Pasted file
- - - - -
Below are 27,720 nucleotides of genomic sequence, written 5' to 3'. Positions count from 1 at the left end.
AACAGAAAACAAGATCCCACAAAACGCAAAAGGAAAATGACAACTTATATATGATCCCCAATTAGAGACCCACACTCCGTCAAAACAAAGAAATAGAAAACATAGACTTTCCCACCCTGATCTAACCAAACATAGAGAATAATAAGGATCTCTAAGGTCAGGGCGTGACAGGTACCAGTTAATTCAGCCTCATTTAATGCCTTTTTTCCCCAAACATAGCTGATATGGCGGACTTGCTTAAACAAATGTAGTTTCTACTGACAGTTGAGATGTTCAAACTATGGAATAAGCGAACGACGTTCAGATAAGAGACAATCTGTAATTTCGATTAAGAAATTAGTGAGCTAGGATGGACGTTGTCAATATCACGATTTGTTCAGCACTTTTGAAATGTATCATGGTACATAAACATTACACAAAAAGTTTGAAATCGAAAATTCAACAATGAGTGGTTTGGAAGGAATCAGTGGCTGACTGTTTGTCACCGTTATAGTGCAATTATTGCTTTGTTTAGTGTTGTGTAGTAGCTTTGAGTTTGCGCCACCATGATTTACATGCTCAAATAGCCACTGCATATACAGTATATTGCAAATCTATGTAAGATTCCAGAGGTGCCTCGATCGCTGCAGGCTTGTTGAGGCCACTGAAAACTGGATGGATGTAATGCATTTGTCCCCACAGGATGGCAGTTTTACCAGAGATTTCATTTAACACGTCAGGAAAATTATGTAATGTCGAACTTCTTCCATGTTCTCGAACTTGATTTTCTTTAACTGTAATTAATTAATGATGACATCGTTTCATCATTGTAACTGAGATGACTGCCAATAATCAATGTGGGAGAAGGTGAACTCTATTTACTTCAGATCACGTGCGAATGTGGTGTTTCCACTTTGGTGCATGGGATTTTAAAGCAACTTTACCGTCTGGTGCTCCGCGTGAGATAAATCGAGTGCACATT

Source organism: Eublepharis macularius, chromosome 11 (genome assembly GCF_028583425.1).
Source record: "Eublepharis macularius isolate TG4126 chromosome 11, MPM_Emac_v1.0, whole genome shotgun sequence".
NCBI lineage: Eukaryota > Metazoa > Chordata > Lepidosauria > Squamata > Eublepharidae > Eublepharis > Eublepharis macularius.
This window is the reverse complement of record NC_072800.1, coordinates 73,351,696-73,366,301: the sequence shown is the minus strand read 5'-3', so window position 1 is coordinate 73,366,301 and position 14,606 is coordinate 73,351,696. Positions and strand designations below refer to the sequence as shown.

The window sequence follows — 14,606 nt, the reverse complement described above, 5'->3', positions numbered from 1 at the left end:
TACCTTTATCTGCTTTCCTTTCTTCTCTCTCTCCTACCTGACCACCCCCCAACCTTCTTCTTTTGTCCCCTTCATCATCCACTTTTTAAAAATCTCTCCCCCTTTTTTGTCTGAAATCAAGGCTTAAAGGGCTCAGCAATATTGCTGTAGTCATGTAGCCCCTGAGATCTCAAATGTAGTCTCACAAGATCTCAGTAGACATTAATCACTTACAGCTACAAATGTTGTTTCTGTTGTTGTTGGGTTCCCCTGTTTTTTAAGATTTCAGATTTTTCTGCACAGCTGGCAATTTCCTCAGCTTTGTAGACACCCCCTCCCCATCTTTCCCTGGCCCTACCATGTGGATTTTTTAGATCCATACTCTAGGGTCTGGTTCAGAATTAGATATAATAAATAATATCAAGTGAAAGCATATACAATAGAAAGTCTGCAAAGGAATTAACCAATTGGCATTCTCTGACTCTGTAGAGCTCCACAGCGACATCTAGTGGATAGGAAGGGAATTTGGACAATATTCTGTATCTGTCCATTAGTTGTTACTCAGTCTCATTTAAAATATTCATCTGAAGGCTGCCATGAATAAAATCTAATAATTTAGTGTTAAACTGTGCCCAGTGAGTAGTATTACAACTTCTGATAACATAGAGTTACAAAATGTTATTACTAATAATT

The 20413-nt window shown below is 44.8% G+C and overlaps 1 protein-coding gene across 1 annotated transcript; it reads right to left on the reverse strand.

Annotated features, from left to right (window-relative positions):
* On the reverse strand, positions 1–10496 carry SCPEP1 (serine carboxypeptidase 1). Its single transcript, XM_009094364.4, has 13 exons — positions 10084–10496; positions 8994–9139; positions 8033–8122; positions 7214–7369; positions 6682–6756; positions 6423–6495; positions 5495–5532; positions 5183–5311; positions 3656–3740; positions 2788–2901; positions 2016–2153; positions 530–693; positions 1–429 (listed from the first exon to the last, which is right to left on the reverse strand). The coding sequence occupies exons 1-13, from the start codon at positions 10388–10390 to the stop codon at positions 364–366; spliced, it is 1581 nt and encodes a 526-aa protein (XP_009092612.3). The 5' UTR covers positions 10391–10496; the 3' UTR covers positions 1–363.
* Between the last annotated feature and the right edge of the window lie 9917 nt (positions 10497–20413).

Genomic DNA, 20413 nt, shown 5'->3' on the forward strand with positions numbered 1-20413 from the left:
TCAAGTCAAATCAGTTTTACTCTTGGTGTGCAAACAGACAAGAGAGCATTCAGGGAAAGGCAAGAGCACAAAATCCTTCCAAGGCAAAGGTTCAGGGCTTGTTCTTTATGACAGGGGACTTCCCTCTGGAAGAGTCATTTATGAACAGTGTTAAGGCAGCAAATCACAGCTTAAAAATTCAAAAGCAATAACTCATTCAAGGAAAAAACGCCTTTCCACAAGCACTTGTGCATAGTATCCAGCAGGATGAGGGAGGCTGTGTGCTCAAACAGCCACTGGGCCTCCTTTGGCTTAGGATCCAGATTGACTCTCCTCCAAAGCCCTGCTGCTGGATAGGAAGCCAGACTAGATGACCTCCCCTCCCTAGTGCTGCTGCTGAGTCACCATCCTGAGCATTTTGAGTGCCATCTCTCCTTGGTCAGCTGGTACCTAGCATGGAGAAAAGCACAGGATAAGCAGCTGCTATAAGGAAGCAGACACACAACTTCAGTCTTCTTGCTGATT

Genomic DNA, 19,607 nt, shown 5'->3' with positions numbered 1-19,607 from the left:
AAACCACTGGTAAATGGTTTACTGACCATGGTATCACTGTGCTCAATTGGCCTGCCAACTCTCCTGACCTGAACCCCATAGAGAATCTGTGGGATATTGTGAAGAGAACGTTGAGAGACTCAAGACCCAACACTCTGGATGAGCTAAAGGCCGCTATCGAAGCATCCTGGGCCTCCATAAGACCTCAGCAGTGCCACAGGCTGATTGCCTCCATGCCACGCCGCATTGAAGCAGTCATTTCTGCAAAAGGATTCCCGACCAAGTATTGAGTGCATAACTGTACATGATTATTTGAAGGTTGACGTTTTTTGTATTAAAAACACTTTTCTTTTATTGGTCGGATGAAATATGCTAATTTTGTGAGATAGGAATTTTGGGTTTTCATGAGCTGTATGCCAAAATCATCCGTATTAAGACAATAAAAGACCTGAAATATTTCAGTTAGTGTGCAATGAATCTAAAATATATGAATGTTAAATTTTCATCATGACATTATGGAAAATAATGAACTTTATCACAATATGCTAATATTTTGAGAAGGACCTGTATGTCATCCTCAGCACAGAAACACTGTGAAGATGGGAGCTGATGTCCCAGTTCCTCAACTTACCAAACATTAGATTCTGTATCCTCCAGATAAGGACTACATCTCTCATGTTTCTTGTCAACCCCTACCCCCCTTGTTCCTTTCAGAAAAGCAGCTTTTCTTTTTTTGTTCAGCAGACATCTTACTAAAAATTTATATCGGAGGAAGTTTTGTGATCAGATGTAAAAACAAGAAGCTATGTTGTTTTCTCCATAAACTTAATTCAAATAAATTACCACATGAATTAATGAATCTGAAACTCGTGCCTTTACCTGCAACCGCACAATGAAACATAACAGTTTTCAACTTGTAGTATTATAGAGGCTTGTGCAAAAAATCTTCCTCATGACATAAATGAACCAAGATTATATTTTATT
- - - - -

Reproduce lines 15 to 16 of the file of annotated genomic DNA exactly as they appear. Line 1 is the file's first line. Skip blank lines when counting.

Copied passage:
Genomic DNA, 19,607 nt, shown 5'->3' with positions numbered 1-19,607 from the left:
AAACCACTGGTAAATGGTTTACTGACCATGGTATCACTGTGCTCAATTGGCCTGCCAACTCTCCTGACCTGAACCCCATAGAGAATCTGTGGGATATTGTGAAGAGAACGTTGAGAGACTCAAGACCCAACACTCTGGATGAGCTAAAGGCCGCTATCGAAGCATCCTGGGCCTCCATAAGACCTCAGCAGTGCCACAGGCTGATTGCCTCCATGCCACGCCGCATTGAAGCAGTCATTTCTGCAAAAGGATTCCCGACCAAGTATTGAGTGCATAACTGTACATGATTATTTGAAGGTTGACGTTTTTTGTATTAAAAACACTTTTCTTTTATTGGTCGGATGAAATATGCTAATTTTGTGAGATAGGAATTTTGGGTTTTCATGAGCTGTATGCCAAAATCATCCGTATTAAGACAATAAAAGACCTGAAATATTTCAGTTAGTGTGCAATGAATCTAAAATATATGAATGTTAAATTTTCATCATGACATTATGGAAAATAATGAACTTTATCACAATATGCTAATATTTTGAGAAGGACCTGTATGTCATCCTCAGCACAGAAACACTGTGAAGATGGGAGCTGATGTCCCAGTTCCTCAACTTACCAAACATTAGATTCTGTATCCTCCAGATAAGGACTACATCTCTCATGTTTCTTGTCAACCCCTACCCCCCTTGTTCCTTTCAGAAAAGCAGCTTTTCTTTTTTTGTTCAGCAGACATCTTACTAAAAATTTATATCGGAGGAAGTTTTGTGATCAGATGTAAAAACAAGAAGCTATGTTGTTTTCTCCATAAACTTAATTCAAATAAATTACCACATGAATTAATGAATCTGAAACTCGTGCCTTTACCTGCAACCGCACAATGAAACATAACAGTTTTCAACTTGTAGTATTATAGAGGCTTGTGCAAAAAATCTTCCTCATGACATAAATGAACCAAGATTATATTTTATT